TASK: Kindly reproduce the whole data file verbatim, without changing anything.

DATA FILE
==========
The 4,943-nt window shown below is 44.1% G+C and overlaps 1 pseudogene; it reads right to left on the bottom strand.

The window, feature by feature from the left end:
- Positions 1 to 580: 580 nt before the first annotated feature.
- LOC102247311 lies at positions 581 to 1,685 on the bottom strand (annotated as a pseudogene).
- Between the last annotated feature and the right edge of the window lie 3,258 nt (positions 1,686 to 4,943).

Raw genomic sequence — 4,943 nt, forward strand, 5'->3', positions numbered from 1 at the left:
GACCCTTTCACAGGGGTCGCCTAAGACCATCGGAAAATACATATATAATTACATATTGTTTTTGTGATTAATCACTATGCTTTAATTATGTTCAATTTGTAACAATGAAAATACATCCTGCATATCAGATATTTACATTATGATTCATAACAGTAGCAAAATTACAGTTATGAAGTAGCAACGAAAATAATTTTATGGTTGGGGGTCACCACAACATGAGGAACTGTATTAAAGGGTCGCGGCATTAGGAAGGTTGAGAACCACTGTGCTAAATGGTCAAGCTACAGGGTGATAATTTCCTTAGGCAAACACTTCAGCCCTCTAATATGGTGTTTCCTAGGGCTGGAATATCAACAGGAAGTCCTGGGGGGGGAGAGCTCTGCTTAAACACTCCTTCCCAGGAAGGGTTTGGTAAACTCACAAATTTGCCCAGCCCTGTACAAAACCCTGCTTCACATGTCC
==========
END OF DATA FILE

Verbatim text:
The 4,943-nt window shown below is 44.1% G+C and overlaps 1 pseudogene; it reads right to left on the bottom strand.

The window, feature by feature from the left end:
- Positions 1 to 580: 580 nt before the first annotated feature.
- LOC102247311 lies at positions 581 to 1,685 on the bottom strand (annotated as a pseudogene).
- Between the last annotated feature and the right edge of the window lie 3,258 nt (positions 1,686 to 4,943).

Raw genomic sequence — 4,943 nt, forward strand, 5'->3', positions numbered from 1 at the left:
GACCCTTTCACAGGGGTCGCCTAAGACCATCGGAAAATACATATATAATTACATATTGTTTTTGTGATTAATCACTATGCTTTAATTATGTTCAATTTGTAACAATGAAAATACATCCTGCATATCAGATATTTACATTATGATTCATAACAGTAGCAAAATTACAGTTATGAAGTAGCAACGAAAATAATTTTATGGTTGGGGGTCACCACAACATGAGGAACTGTATTAAAGGGTCGCGGCATTAGGAAGGTTGAGAACCACTGTGCTAAATGGTCAAGCTACAGGGTGATAATTTCCTTAGGCAAACACTTCAGCCCTCTAATATGGTGTTTCCTAGGGCTGGAATATCAACAGGAAGTCCTGGGGGGGGAGAGCTCTGCTTAAACACTCCTTCCCAGGAAGGGTTTGGTAAACTCACAAATTTGCCCAGCCCTGTACAAAACCCTGCTTCACATGTCC